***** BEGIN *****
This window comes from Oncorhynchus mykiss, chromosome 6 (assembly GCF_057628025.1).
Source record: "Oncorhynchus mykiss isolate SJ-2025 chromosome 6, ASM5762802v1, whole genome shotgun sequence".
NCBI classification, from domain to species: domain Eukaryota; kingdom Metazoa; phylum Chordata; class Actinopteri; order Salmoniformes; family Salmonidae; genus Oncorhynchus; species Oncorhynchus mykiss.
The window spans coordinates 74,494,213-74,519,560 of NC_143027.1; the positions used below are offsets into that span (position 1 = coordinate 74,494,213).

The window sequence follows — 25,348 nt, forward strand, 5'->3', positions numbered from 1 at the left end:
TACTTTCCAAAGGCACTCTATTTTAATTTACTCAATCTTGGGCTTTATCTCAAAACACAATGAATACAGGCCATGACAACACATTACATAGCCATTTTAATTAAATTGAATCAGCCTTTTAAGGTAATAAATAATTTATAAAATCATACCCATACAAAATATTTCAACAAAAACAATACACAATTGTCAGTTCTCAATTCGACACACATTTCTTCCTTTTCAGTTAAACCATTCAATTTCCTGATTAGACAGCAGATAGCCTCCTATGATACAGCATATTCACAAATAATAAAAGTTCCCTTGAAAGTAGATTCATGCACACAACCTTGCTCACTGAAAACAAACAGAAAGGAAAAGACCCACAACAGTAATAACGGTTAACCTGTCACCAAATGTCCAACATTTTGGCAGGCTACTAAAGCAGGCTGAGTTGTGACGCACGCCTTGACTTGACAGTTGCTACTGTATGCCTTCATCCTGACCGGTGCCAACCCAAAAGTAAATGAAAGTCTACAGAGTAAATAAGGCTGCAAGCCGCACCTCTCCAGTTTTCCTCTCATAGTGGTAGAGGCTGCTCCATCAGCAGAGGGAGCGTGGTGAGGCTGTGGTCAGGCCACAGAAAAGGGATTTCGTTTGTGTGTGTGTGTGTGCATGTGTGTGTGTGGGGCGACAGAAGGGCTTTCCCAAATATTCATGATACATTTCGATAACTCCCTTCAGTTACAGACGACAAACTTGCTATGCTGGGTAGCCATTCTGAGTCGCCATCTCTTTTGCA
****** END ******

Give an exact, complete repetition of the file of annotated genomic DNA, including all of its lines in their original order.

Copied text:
This window comes from Oncorhynchus mykiss, chromosome 6 (assembly GCF_057628025.1).
Source record: "Oncorhynchus mykiss isolate SJ-2025 chromosome 6, ASM5762802v1, whole genome shotgun sequence".
NCBI classification, from domain to species: domain Eukaryota; kingdom Metazoa; phylum Chordata; class Actinopteri; order Salmoniformes; family Salmonidae; genus Oncorhynchus; species Oncorhynchus mykiss.
The window spans coordinates 74,494,213-74,519,560 of NC_143027.1; the positions used below are offsets into that span (position 1 = coordinate 74,494,213).

The window sequence follows — 25,348 nt, forward strand, 5'->3', positions numbered from 1 at the left end:
TACTTTCCAAAGGCACTCTATTTTAATTTACTCAATCTTGGGCTTTATCTCAAAACACAATGAATACAGGCCATGACAACACATTACATAGCCATTTTAATTAAATTGAATCAGCCTTTTAAGGTAATAAATAATTTATAAAATCATACCCATACAAAATATTTCAACAAAAACAATACACAATTGTCAGTTCTCAATTCGACACACATTTCTTCCTTTTCAGTTAAACCATTCAATTTCCTGATTAGACAGCAGATAGCCTCCTATGATACAGCATATTCACAAATAATAAAAGTTCCCTTGAAAGTAGATTCATGCACACAACCTTGCTCACTGAAAACAAACAGAAAGGAAAAGACCCACAACAGTAATAACGGTTAACCTGTCACCAAATGTCCAACATTTTGGCAGGCTACTAAAGCAGGCTGAGTTGTGACGCACGCCTTGACTTGACAGTTGCTACTGTATGCCTTCATCCTGACCGGTGCCAACCCAAAAGTAAATGAAAGTCTACAGAGTAAATAAGGCTGCAAGCCGCACCTCTCCAGTTTTCCTCTCATAGTGGTAGAGGCTGCTCCATCAGCAGAGGGAGCGTGGTGAGGCTGTGGTCAGGCCACAGAAAAGGGATTTCGTTTGTGTGTGTGTGTGTGCATGTGTGTGTGTGGGGCGACAGAAGGGCTTTCCCAAATATTCATGATACATTTCGATAACTCCCTTCAGTTACAGACGACAAACTTGCTATGCTGGGTAGCCATTCTGAGTCGCCATCTCTTTTGCA